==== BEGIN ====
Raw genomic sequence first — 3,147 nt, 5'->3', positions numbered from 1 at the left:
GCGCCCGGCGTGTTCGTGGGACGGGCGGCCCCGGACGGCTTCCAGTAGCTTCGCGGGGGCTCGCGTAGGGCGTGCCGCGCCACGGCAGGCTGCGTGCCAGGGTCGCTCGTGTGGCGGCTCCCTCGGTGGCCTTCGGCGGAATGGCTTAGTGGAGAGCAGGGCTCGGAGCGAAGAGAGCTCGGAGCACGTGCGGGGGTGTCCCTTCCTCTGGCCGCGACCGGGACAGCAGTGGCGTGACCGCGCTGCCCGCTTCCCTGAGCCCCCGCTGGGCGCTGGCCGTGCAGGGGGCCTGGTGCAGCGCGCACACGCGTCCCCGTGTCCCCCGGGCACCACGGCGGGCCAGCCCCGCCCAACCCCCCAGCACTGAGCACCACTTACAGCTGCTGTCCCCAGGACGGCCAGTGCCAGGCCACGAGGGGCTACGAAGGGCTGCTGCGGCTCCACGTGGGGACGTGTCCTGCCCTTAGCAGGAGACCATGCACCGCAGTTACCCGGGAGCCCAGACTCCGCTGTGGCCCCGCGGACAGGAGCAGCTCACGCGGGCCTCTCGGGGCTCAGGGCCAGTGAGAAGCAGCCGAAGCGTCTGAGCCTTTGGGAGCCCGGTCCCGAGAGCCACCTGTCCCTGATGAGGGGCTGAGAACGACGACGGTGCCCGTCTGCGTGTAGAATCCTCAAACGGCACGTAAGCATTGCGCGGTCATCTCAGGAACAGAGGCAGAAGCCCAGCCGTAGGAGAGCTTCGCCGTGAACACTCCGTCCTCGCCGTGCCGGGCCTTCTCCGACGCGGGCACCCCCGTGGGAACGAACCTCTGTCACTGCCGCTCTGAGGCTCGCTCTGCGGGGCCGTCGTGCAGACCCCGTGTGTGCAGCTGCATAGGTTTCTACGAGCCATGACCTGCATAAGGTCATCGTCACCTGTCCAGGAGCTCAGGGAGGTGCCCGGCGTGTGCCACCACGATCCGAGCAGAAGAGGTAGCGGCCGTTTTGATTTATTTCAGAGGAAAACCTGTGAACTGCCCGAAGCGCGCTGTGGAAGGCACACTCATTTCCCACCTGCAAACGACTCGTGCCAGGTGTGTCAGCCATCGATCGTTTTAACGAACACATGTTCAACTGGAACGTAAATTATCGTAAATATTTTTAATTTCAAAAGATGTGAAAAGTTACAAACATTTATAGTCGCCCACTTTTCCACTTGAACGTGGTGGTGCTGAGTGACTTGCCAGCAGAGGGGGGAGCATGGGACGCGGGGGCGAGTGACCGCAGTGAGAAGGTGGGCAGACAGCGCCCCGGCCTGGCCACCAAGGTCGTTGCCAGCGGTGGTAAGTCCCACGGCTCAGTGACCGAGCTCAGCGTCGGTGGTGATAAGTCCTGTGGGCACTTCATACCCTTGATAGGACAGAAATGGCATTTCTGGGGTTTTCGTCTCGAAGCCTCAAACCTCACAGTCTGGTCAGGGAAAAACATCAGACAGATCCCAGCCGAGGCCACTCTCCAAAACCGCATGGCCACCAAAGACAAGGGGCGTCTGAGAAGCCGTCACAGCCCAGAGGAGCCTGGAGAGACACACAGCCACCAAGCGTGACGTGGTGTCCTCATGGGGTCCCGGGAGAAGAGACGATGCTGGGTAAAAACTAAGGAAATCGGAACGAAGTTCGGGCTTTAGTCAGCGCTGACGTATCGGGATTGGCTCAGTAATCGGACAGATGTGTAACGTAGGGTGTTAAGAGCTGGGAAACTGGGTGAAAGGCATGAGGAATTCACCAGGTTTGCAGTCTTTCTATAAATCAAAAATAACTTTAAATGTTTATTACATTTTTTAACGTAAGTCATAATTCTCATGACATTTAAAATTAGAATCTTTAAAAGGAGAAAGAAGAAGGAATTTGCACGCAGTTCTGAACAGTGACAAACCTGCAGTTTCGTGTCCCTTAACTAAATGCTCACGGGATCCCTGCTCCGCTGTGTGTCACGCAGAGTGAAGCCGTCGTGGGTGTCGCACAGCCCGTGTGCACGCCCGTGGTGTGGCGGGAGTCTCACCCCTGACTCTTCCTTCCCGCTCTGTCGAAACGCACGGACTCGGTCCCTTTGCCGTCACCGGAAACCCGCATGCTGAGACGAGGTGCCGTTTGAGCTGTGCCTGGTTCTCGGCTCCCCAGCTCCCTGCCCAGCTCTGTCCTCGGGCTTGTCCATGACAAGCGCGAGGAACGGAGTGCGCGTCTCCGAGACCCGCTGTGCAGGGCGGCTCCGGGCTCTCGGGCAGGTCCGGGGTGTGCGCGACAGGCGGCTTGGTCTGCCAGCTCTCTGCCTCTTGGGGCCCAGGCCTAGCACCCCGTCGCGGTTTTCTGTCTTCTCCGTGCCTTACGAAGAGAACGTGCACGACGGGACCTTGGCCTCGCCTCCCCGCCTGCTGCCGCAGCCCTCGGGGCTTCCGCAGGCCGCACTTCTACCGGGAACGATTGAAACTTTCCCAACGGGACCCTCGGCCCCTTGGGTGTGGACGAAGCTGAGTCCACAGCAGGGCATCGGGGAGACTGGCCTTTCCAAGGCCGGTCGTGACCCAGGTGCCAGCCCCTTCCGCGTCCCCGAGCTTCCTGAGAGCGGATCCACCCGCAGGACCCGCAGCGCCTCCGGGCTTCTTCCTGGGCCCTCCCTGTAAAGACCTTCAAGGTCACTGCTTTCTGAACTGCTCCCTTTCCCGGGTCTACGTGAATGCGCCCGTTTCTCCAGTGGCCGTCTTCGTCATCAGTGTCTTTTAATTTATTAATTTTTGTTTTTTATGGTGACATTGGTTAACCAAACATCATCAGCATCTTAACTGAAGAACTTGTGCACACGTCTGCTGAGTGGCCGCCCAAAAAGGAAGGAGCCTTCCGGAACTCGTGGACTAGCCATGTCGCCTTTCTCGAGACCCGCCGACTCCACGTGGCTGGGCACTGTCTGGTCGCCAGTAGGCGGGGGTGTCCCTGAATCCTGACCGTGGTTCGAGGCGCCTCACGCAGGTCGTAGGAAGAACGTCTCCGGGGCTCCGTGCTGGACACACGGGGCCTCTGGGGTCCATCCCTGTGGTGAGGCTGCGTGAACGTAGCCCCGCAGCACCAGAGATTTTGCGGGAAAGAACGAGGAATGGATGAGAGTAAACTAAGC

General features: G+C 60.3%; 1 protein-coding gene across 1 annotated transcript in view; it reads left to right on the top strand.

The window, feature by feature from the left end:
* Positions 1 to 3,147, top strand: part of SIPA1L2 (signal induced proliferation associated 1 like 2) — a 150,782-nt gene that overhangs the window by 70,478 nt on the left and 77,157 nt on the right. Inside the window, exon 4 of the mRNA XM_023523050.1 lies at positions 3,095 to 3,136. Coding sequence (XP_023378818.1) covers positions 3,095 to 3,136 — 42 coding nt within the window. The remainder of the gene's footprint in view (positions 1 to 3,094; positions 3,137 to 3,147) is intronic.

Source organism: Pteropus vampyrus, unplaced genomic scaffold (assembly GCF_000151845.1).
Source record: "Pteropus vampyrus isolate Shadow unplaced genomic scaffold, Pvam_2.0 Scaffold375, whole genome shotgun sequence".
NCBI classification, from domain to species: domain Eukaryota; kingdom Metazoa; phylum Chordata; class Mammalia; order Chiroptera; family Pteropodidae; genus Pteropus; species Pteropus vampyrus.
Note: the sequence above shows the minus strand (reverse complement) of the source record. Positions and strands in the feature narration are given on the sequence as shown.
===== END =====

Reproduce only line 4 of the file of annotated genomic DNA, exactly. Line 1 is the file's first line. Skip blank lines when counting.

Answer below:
The window, feature by feature from the left end: